Greetings TIG Source!
My name is Rusty Moyher. I've been creating games for almost a year. Making games as a solo developer can be isolating. Twitter has helped me connect with other indies, but the medium has it's (140 character) limits. Many indies at GDC suggested TIG Source, so here I am.
I grew up Nintendo. When I wasn't playing Mario or Metroid or Zelda, I thought about them. I loved the instruction booklets. The game boxes. The worlds inside. I cherished each new issue of Nintendo Power. I watched The Wizard too many times. When asked "what do you want to be when you grow up?", the answer was always the same: make Nintendo games.
But actually creating a game seemed impossible. Like some kind of black magic. I made a couple point and click adventures in HyperCard, but I didn't see these as real games. I took a couple programming courses in high school and college, but they didn't teach me how to make games. I became discouraged.
So life went a different direction. I got a B.A. in English. I taught Photoshop and video editing at high schools. I made independent films
Things changed on October 5, 2009. Daring Fireball linked
to Semi Secret's Canabalt
. My mind was blown. It felt like an old Nintendo game, but it ran on my iPhone. Next February I saw a video for Shaun Inman's Mimeo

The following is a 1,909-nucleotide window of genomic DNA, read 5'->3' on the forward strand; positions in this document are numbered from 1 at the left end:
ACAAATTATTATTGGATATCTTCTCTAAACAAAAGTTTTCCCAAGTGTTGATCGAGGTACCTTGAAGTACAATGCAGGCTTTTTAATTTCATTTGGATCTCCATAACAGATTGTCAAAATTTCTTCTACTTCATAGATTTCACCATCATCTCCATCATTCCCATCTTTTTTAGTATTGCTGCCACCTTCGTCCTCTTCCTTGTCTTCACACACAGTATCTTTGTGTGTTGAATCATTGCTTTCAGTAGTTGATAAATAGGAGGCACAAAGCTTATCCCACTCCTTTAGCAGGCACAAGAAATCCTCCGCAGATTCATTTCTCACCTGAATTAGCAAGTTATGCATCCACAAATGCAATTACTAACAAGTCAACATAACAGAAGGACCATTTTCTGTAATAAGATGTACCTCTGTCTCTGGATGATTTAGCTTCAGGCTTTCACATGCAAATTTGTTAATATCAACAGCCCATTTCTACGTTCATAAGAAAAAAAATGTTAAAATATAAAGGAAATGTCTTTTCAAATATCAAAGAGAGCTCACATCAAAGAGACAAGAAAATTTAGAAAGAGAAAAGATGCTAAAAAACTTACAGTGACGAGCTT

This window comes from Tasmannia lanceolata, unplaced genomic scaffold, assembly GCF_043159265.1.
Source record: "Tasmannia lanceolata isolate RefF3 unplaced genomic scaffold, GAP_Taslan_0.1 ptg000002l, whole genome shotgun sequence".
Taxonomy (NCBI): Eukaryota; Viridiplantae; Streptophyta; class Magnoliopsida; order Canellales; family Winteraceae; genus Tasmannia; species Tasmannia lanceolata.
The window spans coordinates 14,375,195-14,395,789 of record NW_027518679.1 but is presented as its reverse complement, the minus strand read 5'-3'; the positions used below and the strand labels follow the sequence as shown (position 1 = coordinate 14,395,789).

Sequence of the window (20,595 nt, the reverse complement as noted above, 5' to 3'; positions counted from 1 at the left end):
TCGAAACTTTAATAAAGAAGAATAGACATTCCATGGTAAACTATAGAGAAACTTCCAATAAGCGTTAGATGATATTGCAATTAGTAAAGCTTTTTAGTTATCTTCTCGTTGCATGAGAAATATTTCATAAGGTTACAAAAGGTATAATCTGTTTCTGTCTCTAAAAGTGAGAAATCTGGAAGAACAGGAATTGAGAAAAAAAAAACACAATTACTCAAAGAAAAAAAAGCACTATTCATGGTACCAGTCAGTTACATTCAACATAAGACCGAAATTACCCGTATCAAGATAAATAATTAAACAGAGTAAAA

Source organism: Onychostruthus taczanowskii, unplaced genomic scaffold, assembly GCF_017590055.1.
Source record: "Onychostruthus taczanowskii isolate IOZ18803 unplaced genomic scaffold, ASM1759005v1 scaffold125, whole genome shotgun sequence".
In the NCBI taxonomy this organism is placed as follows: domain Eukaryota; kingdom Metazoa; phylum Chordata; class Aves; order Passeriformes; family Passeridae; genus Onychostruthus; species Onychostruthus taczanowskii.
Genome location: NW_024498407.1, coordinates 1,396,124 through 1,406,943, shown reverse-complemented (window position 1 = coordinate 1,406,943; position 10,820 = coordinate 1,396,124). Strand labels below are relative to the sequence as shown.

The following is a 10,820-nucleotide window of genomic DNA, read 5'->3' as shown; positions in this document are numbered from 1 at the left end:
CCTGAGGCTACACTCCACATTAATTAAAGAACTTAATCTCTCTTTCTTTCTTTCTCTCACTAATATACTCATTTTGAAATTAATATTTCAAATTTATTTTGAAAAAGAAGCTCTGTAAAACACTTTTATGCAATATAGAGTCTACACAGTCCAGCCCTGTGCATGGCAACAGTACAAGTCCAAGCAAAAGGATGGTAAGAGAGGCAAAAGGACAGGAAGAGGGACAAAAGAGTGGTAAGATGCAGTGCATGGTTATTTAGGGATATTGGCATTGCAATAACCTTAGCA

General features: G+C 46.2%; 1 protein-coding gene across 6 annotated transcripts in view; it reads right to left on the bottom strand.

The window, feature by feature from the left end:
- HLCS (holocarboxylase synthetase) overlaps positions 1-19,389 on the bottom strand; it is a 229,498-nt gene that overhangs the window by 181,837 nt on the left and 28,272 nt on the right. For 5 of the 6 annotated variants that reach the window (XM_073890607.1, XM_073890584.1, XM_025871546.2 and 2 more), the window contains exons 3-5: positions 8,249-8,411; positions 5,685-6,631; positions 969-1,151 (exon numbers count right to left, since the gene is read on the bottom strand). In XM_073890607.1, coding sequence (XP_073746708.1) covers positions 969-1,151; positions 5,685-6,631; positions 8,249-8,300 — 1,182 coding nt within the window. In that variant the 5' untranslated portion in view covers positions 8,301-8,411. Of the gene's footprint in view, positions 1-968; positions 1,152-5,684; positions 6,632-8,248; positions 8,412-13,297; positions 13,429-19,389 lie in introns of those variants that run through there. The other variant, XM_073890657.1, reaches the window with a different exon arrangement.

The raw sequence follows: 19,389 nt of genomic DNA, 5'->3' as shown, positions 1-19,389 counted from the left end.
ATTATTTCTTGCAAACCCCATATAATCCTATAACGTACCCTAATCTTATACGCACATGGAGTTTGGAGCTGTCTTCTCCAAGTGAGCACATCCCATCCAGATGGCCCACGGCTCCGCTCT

. The same feeling, but better. And it was all made by one guy. Finally I played Matt Comi and Neven Mrgan's The Incident
An idea had been planted: if they made a game, couldn't I? I couldn't remember what a variable was, but it seemed the "black art" of making video games could be learned.
So I googled. And read books. And watched videos. I learned some C. Then Objective-C. It was slow going and often discouraging, but I didn't give up.
After 10 months of on and off study, I felt ready. I believed I could finally make a game. On June 2nd, 2011 I quit my job and started working on my first game
And I haven't stopped. I've released two
games for iOS and participated in Ludum Dare 22 and 23
I wouldn't have realized my childhood dream if not for the people who shared
their game development
stories. I hope to pay this forward as I share my own story with all of you.